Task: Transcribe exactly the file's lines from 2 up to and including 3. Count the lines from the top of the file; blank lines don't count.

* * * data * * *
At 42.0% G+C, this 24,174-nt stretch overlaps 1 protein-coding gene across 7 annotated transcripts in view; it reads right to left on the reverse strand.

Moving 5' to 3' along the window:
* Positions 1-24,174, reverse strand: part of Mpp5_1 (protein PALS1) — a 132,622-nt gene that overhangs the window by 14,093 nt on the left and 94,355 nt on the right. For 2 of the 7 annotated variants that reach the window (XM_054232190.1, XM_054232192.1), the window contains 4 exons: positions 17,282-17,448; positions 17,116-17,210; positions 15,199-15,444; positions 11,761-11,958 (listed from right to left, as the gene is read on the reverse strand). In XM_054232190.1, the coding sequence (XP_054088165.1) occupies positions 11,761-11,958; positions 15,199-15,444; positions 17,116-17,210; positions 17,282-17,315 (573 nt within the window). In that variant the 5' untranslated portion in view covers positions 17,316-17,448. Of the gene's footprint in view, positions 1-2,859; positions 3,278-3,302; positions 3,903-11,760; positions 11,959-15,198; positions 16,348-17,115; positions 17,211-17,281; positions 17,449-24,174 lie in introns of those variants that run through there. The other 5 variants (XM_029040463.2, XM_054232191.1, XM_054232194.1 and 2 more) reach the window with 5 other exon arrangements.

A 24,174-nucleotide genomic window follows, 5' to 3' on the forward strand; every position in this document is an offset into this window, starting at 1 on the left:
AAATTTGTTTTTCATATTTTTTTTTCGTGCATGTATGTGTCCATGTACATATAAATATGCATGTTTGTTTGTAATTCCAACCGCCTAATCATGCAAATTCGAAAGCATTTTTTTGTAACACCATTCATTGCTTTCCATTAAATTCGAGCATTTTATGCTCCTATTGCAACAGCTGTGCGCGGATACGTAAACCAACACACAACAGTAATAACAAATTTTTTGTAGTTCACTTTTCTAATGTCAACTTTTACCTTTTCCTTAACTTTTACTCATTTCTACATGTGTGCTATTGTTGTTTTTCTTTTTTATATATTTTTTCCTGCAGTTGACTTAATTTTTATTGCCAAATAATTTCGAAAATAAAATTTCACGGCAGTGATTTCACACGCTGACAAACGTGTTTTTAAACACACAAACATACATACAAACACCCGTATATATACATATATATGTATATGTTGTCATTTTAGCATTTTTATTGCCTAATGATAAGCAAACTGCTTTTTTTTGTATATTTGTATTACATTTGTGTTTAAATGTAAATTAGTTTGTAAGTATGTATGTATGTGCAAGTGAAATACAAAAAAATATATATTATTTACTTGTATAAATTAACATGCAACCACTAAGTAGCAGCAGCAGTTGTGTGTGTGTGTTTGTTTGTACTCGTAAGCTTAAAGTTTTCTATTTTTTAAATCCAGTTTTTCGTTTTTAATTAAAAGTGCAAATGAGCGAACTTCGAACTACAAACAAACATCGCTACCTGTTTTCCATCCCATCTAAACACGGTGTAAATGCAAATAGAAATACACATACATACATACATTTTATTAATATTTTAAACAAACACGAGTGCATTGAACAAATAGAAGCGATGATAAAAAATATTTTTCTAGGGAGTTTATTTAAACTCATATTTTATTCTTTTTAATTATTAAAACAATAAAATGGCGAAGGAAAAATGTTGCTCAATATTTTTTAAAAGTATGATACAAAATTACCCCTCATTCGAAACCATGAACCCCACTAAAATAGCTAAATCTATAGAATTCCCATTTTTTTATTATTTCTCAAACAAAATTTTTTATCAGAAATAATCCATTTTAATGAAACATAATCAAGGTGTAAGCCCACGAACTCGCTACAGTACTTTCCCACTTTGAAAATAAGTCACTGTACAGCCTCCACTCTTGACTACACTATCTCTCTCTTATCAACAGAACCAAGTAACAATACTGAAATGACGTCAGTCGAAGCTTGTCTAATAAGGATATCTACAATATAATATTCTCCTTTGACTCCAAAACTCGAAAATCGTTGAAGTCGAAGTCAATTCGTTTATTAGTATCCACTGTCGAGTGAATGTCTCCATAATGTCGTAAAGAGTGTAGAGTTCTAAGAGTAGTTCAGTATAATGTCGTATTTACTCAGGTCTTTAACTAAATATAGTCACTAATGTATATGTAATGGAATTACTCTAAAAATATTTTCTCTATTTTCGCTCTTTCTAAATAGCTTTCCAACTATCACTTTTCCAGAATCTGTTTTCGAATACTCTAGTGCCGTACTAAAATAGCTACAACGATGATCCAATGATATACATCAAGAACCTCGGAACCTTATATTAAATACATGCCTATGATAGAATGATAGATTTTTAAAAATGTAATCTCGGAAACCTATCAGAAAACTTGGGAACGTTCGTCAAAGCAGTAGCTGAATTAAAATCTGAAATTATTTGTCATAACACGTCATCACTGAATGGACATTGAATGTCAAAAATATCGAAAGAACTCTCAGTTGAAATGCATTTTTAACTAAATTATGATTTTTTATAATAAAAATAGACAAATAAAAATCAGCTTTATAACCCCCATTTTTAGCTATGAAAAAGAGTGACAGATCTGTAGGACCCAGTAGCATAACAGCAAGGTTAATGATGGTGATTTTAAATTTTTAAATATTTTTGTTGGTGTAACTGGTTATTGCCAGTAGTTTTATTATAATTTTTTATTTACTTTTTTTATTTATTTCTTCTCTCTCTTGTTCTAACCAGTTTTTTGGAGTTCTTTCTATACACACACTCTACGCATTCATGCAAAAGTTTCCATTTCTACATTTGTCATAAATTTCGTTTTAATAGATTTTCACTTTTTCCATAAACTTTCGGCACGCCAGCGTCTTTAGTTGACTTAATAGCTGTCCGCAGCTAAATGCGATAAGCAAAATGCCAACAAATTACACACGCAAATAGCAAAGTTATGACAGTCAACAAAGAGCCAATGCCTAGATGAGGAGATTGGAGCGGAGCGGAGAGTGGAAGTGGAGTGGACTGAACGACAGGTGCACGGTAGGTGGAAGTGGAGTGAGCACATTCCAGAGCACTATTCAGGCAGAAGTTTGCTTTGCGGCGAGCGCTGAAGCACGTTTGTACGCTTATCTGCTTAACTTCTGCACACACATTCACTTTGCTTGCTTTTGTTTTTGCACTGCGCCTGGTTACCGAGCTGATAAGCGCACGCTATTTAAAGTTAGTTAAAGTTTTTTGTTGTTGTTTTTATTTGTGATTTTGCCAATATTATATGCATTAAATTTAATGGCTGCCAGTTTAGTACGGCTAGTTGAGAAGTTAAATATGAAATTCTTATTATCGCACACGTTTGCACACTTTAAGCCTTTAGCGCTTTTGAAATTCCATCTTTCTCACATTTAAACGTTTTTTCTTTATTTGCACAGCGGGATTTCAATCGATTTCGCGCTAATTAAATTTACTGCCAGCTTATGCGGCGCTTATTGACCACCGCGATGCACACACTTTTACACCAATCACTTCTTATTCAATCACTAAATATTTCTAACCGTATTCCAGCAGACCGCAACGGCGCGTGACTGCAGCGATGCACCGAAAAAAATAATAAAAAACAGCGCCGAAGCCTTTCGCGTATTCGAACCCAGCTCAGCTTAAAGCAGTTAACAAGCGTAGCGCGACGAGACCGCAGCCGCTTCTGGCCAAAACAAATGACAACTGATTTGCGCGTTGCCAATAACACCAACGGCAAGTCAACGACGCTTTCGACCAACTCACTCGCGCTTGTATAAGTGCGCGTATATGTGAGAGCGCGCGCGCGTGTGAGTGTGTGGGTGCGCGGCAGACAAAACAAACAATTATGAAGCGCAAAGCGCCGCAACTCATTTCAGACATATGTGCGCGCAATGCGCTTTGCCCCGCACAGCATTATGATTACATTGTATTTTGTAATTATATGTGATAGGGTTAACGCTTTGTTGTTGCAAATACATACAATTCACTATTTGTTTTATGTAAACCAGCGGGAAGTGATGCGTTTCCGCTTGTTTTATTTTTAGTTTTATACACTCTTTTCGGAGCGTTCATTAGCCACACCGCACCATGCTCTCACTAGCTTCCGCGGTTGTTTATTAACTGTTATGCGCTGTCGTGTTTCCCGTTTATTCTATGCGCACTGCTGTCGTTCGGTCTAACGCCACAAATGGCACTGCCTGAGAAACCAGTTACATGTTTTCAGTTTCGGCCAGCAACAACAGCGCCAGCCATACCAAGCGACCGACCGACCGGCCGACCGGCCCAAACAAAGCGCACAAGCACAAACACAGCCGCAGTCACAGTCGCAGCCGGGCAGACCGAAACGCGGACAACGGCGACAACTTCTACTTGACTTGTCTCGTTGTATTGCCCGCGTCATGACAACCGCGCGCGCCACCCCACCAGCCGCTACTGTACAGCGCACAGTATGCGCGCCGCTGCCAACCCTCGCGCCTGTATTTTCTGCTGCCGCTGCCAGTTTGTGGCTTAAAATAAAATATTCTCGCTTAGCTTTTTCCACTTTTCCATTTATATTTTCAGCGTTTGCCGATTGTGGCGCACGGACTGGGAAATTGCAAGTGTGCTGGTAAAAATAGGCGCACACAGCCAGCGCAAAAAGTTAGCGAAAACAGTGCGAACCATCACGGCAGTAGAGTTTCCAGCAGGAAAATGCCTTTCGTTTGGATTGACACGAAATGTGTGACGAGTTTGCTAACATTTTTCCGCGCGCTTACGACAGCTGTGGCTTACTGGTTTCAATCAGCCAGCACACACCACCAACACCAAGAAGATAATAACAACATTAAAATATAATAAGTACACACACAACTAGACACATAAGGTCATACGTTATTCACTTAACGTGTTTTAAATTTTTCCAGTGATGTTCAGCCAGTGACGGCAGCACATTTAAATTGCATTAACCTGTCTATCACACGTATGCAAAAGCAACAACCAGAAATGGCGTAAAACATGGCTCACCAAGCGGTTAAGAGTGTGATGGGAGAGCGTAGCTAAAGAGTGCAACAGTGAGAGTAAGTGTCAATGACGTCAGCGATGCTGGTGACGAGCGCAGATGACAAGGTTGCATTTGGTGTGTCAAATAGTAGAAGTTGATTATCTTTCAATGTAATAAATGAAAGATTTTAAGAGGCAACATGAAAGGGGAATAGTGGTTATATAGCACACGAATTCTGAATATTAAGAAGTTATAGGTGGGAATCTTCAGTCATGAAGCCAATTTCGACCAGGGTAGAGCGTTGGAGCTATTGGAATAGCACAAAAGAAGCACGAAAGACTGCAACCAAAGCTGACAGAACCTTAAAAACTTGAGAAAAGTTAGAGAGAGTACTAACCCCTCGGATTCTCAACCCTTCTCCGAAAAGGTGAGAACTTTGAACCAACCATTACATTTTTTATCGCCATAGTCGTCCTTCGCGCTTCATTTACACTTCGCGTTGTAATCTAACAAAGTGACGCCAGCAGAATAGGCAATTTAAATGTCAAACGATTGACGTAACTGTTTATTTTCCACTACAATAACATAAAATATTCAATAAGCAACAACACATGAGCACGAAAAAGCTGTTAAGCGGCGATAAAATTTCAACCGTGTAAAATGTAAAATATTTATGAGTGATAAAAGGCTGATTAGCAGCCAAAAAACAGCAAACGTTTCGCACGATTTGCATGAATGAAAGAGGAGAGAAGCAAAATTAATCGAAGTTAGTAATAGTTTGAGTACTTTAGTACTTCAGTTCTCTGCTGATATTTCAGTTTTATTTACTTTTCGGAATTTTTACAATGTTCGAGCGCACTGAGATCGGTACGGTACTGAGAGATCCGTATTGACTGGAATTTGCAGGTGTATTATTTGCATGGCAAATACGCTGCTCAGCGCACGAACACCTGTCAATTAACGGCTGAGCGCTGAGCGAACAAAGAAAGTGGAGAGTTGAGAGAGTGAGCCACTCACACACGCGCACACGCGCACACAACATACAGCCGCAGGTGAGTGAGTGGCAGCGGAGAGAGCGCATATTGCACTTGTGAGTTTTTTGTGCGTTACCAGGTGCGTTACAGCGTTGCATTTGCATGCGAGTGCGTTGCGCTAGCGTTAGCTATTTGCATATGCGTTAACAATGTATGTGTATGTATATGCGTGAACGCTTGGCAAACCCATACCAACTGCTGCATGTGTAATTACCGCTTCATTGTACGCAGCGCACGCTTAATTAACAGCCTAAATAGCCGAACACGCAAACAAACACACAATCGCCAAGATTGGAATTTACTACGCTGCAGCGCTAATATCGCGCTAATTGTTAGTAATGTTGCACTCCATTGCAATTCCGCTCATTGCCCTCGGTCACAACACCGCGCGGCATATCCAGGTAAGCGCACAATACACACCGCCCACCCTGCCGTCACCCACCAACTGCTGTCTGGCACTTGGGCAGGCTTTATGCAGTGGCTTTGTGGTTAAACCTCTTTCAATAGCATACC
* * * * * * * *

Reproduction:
Moving 5' to 3' along the window:
* Positions 1-24,174, reverse strand: part of Mpp5_1 (protein PALS1) — a 132,622-nt gene that overhangs the window by 14,093 nt on the left and 94,355 nt on the right. For 2 of the 7 annotated variants that reach the window (XM_054232190.1, XM_054232192.1), the window contains 4 exons: positions 17,282-17,448; positions 17,116-17,210; positions 15,199-15,444; positions 11,761-11,958 (listed from right to left, as the gene is read on the reverse strand). In XM_054232190.1, the coding sequence (XP_054088165.1) occupies positions 11,761-11,958; positions 15,199-15,444; positions 17,116-17,210; positions 17,282-17,315 (573 nt within the window). In that variant the 5' untranslated portion in view covers positions 17,316-17,448. Of the gene's footprint in view, positions 1-2,859; positions 3,278-3,302; positions 3,903-11,760; positions 11,959-15,198; positions 16,348-17,115; positions 17,211-17,281; positions 17,449-24,174 lie in introns of those variants that run through there. The other 5 variants (XM_029040463.2, XM_054232191.1, XM_054232194.1 and 2 more) reach the window with 5 other exon arrangements.